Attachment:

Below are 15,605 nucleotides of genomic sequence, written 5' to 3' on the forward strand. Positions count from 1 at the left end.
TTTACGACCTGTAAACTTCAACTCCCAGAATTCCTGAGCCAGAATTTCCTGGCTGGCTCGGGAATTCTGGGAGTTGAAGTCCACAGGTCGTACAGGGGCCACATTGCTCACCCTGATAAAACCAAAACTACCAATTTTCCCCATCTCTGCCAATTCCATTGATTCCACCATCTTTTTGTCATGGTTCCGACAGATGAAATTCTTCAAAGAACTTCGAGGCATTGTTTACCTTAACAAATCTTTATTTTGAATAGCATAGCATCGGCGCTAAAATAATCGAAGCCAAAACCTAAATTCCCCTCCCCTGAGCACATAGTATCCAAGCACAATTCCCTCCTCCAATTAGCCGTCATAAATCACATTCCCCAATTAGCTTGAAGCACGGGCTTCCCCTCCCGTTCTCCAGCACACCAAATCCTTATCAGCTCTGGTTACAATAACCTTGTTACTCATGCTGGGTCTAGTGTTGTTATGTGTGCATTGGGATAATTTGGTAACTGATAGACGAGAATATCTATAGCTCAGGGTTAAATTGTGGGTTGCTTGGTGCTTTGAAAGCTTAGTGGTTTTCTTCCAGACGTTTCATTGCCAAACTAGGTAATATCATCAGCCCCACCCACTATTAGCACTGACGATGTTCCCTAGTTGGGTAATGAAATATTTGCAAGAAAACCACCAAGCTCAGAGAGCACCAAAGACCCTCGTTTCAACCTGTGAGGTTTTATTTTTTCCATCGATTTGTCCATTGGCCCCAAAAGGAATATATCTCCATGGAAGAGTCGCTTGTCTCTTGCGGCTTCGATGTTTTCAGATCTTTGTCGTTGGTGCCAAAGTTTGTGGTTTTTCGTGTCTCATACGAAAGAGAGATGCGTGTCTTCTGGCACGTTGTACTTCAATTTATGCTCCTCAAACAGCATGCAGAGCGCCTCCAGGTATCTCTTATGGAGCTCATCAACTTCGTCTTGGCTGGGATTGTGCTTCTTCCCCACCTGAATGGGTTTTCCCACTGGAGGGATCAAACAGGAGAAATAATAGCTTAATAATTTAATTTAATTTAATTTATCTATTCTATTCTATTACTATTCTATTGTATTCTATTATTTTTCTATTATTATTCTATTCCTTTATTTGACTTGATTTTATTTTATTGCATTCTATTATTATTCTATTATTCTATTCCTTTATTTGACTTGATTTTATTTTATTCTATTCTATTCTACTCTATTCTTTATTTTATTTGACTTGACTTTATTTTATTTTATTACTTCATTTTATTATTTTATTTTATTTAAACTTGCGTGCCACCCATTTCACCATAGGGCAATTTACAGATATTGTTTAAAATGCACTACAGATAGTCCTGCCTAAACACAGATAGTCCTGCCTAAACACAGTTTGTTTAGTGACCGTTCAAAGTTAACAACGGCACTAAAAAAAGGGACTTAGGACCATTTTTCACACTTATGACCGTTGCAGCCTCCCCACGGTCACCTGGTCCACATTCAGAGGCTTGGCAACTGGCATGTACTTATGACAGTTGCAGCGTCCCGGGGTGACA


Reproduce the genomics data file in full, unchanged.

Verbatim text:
Below are 15,605 nucleotides of genomic sequence, written 5' to 3' on the forward strand. Positions count from 1 at the left end.
TTTACGACCTGTAAACTTCAACTCCCAGAATTCCTGAGCCAGAATTTCCTGGCTGGCTCGGGAATTCTGGGAGTTGAAGTCCACAGGTCGTACAGGGGCCACATTGCTCACCCTGATAAAACCAAAACTACCAATTTTCCCCATCTCTGCCAATTCCATTGATTCCACCATCTTTTTGTCATGGTTCCGACAGATGAAATTCTTCAAAGAACTTCGAGGCATTGTTTACCTTAACAAATCTTTATTTTGAATAGCATAGCATCGGCGCTAAAATAATCGAAGCCAAAACCTAAATTCCCCTCCCCTGAGCACATAGTATCCAAGCACAATTCCCTCCTCCAATTAGCCGTCATAAATCACATTCCCCAATTAGCTTGAAGCACGGGCTTCCCCTCCCGTTCTCCAGCACACCAAATCCTTATCAGCTCTGGTTACAATAACCTTGTTACTCATGCTGGGTCTAGTGTTGTTATGTGTGCATTGGGATAATTTGGTAACTGATAGACGAGAATATCTATAGCTCAGGGTTAAATTGTGGGTTGCTTGGTGCTTTGAAAGCTTAGTGGTTTTCTTCCAGACGTTTCATTGCCAAACTAGGTAATATCATCAGCCCCACCCACTATTAGCACTGACGATGTTCCCTAGTTGGGTAATGAAATATTTGCAAGAAAACCACCAAGCTCAGAGAGCACCAAAGACCCTCGTTTCAACCTGTGAGGTTTTATTTTTTCCATCGATTTGTCCATTGGCCCCAAAAGGAATATATCTCCATGGAAGAGTCGCTTGTCTCTTGCGGCTTCGATGTTTTCAGATCTTTGTCGTTGGTGCCAAAGTTTGTGGTTTTTCGTGTCTCATACGAAAGAGAGATGCGTGTCTTCTGGCACGTTGTACTTCAATTTATGCTCCTCAAACAGCATGCAGAGCGCCTCCAGGTATCTCTTATGGAGCTCATCAACTTCGTCTTGGCTGGGATTGTGCTTCTTCCCCACCTGAATGGGTTTTCCCACTGGAGGGATCAAACAGGAGAAATAATAGCTTAATAATTTAATTTAATTTAATTTATCTATTCTATTCTATTACTATTCTATTGTATTCTATTATTTTTCTATTATTATTCTATTCCTTTATTTGACTTGATTTTATTTTATTGCATTCTATTATTATTCTATTATTCTATTCCTTTATTTGACTTGATTTTATTTTATTCTATTCTATTCTACTCTATTCTTTATTTTATTTGACTTGACTTTATTTTATTTTATTACTTCATTTTATTATTTTATTTTATTTAAACTTGCGTGCCACCCATTTCACCATAGGGCAATTTACAGATATTGTTTAAAATGCACTACAGATAGTCCTGCCTAAACACAGATAGTCCTGCCTAAACACAGTTTGTTTAGTGACCGTTCAAAGTTAACAACGGCACTAAAAAAAGGGACTTAGGACCATTTTTCACACTTATGACCGTTGCAGCCTCCCCACGGTCACCTGGTCCACATTCAGAGGCTTGGCAACTGGCATGTACTTATGACAGTTGCAGCGTCCCGGGGTGACA